So, if a calendar controls when we celebrate certain events, and the event dictates how we are supposed to feel, what do we do the rest of the time? Do we take life, holiday-to-holiday, changing our emotions for each one? That sounds wrong. Why is it that it takes a calendar to say “Thanksgiving” for us to tell people that we are thankful to have them in our life, or to spend time with family. Or is everyone afraid to say how they really feel and don’t want to be seen as sappy? I get it. Actually, no I don’t.
It’s like we flip a switch and we’re all in “Thanksgiving Mode”, but as soon as it’s over, we go back to an alternate life – one without a huge turkey on the table. As if three days of giving thanks was enough. We abandon how we felt while we were in “Thanksgiving Mode”. We also attempt to abandon the five pounds we gained.
If any holiday can be extended throughout the entire year, it’s Thanksgiving. And I don’t mean that when you look at the calendar, every day will have “Thanksgiving” written on it. Let’s save some ink.
It’s in the way we think, in the way we act, and in the way we treat those around us, that Thanksgiving can be every day. (In school, that last sentence would be called a thesis statement.) Is it so hard to wake up every day and be thankful for what you have? To be happy that you always have that one person you can talk to about anything. To be thankful for a roof over your head and food on the table? To say “thank you”? I don’t think it’s that hard and I don’t think it’s something that should only be done because a calendar told us to act that way on a specific day.
I know that there are many people who are thankful every day. Some show it. Some don’t. Either way, they are thankful for what they have. Then there are others who are not thankful. I guess the world needs balance.
Why wait an entire year, when you can behave a certain way, every day? It’s like the fascination with New Year’s Resolutions. I’ve never understood them. First of all, they don’t last more than a few weeks. Don’t tell me they do, because as soon as February 1st hits, I don’t hear the phrase again for another 11 months. And second, you mean to tell me that just because the calendar reads January 1st, that you are ready to change something about yourself? Again, why let a calendar dictate when you should do something? It doesn’t make sense to me.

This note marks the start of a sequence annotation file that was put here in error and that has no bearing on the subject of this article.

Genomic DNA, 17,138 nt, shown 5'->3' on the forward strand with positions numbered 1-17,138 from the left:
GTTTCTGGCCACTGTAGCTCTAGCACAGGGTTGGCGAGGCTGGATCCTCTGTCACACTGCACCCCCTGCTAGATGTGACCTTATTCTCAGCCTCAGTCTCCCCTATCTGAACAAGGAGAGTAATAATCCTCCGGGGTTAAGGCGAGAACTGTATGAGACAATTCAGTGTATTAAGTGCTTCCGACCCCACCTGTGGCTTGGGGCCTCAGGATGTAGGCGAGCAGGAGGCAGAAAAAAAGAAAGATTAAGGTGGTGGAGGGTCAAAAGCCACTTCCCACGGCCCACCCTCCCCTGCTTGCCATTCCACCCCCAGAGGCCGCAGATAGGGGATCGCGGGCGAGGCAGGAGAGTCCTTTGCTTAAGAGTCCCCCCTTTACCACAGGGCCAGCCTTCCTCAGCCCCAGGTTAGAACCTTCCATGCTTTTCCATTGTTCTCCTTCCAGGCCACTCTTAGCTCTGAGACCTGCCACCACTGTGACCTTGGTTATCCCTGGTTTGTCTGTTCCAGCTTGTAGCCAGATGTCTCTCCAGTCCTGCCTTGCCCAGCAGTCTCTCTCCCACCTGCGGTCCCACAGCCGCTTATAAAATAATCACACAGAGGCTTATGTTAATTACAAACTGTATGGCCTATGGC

If you want to lose weight, start today. If you want to quit smoking, start today. If you want to be a better person, start today. Don’t wait until January 1st, just so you can get on your high horse, stick your chest out, and proclaim: “My New Year’s Resolution is…” because you want to impress people and hear them provide you with a false sense of accomplishment when they say, “that’s great!” or “good for you!”
Thanksgiving is a wonderful holiday. I think it brings out the best in people. But the truth is, for all of us, tomorrow is never a guarantee. And although we never want to believe that death is that close, it could be. That’s reality. We don’t come with an expiration date on our wrist.
Every day is a gift. Showing how thankful we are, for only 3 days of the year, is an injustice to the other 362 days.
So, as this Thanksgiving weekend ends, the countdown to Halloween will officially begin. Then the countdown to Christmas. Then the countdown to kickoff. (Sorry, the NFL has brainwashed me). Then the countdown to New Year’s. Then the next holiday. And the next one. And the next one after that. Until we reach Thanksgiving, once again, and go through the motions of a society deadlocked in a tradition that only lasts for three days.
Or, we can ask for a take-out container on this Thanksgiving holiday. And instead of filling it with turkey leftovers – which will be gone in a week – we fill it with how we currently feel and keep this feeling for the next 365 days.
I think, if people did that, life would be gravy.